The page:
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Australia pledges cash to help save the koala

News Desk

Agence France-Presse

Sydney, Australia | Mon, May 7, 2018 | 04:08 pm
Australia pledges cash to help save the koala

This file photo taken on April 28, 2016 shows Oxley Kaylee, a koala that lost an eye and had her left hind leg amputated after being hit by a car, looking on at the Koala Hospital in Port Macquarie. Australia's most populous state of New South Wales unveiled on May 7, 2018 a $34 million plan to help save koalas, as populations of the iconic marsupial rapidly decline. (AFP/Peter Parks)

Australia unveiled on Monday a US$34 million plan to help bring its koala population back from the brink, following a rapid decline in the furry marsupial's fortunes.

The Australian Koala Foundation estimates there may be as few as 43,000 koalas left in the wild, down from a population believed to number more than 10 million prior to European settlement of the continent in 1788.

"Koalas are a national treasure," said Gladys Berejiklian, premier of New South Wales state, in announcing her government's conservation plan. 

"It would be such a shame if this nationally iconic marsupial did not have its future secured."

Habitat loss, dog attacks, car strikes, climate change and disease have taken their toll on one of Australia's most recognizable animals.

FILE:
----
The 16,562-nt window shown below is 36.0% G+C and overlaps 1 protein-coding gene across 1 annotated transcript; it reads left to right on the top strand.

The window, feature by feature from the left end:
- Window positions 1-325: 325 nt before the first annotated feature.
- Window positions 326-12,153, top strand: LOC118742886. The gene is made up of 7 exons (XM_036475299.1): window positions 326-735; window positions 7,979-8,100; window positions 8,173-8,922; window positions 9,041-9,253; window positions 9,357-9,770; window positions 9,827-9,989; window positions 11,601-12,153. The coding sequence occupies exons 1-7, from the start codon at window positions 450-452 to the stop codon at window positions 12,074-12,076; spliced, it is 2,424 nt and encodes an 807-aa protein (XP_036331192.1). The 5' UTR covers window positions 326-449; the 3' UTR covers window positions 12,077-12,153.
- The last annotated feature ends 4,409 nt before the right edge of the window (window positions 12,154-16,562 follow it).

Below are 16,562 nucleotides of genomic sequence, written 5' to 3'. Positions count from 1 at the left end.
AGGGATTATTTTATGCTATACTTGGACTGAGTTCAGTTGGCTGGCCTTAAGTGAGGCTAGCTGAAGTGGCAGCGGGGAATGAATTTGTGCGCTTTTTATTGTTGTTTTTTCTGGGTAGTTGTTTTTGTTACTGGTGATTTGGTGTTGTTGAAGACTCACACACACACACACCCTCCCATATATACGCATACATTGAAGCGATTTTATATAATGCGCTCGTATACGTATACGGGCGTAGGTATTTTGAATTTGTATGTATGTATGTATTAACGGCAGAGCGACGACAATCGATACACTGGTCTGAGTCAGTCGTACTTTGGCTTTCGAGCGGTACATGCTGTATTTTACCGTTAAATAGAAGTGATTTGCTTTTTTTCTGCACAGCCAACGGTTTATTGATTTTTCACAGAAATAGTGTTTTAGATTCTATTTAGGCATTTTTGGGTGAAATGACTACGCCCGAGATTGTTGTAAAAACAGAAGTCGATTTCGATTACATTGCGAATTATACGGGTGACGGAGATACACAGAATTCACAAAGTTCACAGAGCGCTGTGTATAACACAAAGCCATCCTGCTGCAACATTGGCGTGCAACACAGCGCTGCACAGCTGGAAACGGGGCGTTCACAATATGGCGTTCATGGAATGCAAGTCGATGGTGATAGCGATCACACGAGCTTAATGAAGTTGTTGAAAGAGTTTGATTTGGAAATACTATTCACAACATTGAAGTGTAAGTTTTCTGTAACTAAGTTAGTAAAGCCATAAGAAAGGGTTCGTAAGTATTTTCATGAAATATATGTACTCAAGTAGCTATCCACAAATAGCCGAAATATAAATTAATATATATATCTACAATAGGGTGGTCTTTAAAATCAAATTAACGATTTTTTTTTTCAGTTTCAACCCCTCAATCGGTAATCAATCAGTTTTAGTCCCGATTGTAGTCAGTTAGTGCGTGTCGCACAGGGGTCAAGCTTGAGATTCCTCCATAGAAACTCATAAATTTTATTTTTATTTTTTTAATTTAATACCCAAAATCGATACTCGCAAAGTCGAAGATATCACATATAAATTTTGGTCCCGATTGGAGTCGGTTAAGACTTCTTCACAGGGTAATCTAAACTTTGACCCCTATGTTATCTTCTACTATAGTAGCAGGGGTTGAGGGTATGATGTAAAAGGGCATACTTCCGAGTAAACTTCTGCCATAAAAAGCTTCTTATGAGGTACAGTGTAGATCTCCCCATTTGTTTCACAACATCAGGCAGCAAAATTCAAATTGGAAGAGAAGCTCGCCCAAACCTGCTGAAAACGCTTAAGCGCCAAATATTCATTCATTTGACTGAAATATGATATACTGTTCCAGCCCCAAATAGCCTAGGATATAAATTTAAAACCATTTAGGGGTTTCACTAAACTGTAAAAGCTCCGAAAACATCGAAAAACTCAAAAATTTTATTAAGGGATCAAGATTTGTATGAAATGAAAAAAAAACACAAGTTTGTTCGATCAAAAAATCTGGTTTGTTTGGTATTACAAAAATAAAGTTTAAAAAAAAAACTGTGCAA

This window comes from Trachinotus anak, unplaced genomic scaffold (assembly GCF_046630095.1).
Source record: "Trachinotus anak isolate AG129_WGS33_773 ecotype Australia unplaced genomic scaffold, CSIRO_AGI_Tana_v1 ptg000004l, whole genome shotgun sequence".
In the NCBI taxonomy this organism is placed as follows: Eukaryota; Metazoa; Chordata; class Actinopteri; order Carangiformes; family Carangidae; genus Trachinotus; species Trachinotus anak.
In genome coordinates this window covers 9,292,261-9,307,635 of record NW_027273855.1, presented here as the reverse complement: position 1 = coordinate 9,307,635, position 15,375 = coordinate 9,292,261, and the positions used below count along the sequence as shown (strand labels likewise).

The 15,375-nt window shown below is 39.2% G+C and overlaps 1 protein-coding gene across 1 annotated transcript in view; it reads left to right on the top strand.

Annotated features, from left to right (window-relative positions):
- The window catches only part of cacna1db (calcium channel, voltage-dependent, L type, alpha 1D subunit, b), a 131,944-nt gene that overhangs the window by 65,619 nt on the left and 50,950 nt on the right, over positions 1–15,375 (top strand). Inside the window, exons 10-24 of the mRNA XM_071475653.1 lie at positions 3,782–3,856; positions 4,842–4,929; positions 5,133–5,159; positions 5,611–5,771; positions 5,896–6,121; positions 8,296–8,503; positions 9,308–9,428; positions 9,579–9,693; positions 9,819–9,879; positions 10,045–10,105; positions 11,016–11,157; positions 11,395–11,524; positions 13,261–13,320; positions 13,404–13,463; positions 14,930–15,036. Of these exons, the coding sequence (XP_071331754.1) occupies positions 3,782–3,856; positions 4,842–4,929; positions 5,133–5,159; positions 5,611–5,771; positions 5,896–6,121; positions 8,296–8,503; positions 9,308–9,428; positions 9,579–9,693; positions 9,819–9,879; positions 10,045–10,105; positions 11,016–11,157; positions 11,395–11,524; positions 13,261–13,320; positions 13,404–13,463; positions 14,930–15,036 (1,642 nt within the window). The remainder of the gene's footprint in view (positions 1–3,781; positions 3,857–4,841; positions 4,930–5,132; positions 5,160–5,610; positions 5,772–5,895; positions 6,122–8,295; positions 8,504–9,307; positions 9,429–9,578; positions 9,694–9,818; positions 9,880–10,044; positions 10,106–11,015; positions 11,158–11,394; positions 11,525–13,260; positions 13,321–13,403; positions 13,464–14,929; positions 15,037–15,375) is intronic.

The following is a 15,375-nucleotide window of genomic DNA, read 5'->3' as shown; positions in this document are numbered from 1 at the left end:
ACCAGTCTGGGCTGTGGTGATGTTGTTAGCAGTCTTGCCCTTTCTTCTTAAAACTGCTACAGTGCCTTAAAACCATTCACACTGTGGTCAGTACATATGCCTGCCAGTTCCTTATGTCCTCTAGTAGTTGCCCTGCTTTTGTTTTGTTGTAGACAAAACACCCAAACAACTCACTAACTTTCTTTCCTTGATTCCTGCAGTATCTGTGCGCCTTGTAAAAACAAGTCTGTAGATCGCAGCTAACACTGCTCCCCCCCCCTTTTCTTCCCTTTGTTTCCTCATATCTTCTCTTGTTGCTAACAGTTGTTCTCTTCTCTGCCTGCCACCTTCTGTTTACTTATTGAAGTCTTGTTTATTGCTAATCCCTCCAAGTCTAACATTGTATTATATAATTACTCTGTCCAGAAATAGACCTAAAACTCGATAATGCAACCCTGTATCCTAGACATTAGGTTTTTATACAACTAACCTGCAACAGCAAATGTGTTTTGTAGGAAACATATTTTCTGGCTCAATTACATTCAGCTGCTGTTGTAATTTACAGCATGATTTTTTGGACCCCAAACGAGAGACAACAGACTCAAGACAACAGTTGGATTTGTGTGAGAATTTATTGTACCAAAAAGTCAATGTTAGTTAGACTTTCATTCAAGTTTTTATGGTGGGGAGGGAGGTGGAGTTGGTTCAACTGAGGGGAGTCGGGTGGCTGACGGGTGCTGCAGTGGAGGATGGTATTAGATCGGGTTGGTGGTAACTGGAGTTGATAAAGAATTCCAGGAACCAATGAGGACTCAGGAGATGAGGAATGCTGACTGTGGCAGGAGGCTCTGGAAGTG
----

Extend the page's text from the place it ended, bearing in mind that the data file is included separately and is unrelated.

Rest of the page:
Read also: Conservation project announced for Javan hawk-eagle

Studies show a 26 percent decline in the koala population in New South Wales over the last 15-20 years. The state lists the species as "vulnerable", while in other parts of the country they are effectively extinct.

Under the Aus$45 million plan, thousands of hectares will be set aside to preserve the marsupial's natural habitat.

Funds will be used to tackle diseases ravaging koala populations, including chlamydia -- which causes blindness, infertility and death in the species.

Cash has also been earmarked for research, roadkill hotspot upgrades and a new hospital to care for sick and injured koalas. A hotline will also be set up to report koalas in trouble.

The move follows an independent report in late 2016 that recommended a clearer strategy to deal with the population decline.